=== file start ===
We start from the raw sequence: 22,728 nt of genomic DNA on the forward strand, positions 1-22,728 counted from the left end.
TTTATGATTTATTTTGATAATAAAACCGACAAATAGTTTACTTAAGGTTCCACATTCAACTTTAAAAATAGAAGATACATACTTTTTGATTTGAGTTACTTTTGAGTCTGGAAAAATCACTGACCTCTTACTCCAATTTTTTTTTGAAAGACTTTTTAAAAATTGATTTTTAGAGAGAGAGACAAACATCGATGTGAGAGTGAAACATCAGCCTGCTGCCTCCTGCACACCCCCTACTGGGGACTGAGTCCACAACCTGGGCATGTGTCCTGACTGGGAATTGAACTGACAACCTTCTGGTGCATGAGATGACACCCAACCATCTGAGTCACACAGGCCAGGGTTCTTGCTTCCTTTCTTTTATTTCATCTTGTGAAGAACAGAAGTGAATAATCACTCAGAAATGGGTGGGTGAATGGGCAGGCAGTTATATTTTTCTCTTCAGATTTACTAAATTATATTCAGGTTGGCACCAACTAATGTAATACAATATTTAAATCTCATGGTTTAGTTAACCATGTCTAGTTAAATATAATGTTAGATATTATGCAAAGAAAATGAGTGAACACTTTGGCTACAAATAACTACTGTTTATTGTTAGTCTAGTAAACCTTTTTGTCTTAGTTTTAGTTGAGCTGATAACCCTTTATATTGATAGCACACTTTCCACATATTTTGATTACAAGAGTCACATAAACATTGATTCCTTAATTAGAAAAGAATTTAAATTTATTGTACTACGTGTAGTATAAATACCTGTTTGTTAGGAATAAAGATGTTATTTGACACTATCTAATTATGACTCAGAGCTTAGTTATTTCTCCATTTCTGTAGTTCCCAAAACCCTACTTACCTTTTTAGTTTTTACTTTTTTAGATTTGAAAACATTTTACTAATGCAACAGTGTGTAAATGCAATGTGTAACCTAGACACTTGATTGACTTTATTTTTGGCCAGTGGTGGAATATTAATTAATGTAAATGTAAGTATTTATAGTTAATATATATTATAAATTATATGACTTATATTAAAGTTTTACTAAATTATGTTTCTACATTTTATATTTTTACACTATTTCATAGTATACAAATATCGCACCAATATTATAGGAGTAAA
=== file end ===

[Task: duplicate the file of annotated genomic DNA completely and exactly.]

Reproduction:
We start from the raw sequence: 22,728 nt of genomic DNA on the forward strand, positions 1-22,728 counted from the left end.
TTTATGATTTATTTTGATAATAAAACCGACAAATAGTTTACTTAAGGTTCCACATTCAACTTTAAAAATAGAAGATACATACTTTTTGATTTGAGTTACTTTTGAGTCTGGAAAAATCACTGACCTCTTACTCCAATTTTTTTTTGAAAGACTTTTTAAAAATTGATTTTTAGAGAGAGAGACAAACATCGATGTGAGAGTGAAACATCAGCCTGCTGCCTCCTGCACACCCCCTACTGGGGACTGAGTCCACAACCTGGGCATGTGTCCTGACTGGGAATTGAACTGACAACCTTCTGGTGCATGAGATGACACCCAACCATCTGAGTCACACAGGCCAGGGTTCTTGCTTCCTTTCTTTTATTTCATCTTGTGAAGAACAGAAGTGAATAATCACTCAGAAATGGGTGGGTGAATGGGCAGGCAGTTATATTTTTCTCTTCAGATTTACTAAATTATATTCAGGTTGGCACCAACTAATGTAATACAATATTTAAATCTCATGGTTTAGTTAACCATGTCTAGTTAAATATAATGTTAGATATTATGCAAAGAAAATGAGTGAACACTTTGGCTACAAATAACTACTGTTTATTGTTAGTCTAGTAAACCTTTTTGTCTTAGTTTTAGTTGAGCTGATAACCCTTTATATTGATAGCACACTTTCCACATATTTTGATTACAAGAGTCACATAAACATTGATTCCTTAATTAGAAAAGAATTTAAATTTATTGTACTACGTGTAGTATAAATACCTGTTTGTTAGGAATAAAGATGTTATTTGACACTATCTAATTATGACTCAGAGCTTAGTTATTTCTCCATTTCTGTAGTTCCCAAAACCCTACTTACCTTTTTAGTTTTTACTTTTTTAGATTTGAAAACATTTTACTAATGCAACAGTGTGTAAATGCAATGTGTAACCTAGACACTTGATTGACTTTATTTTTGGCCAGTGGTGGAATATTAATTAATGTAAATGTAAGTATTTATAGTTAATATATATTATAAATTATATGACTTATATTAAAGTTTTACTAAATTATGTTTCTACATTTTATATTTTTACACTATTTCATAGTATACAAATATCGCACCAATATTATAGGAGTAAA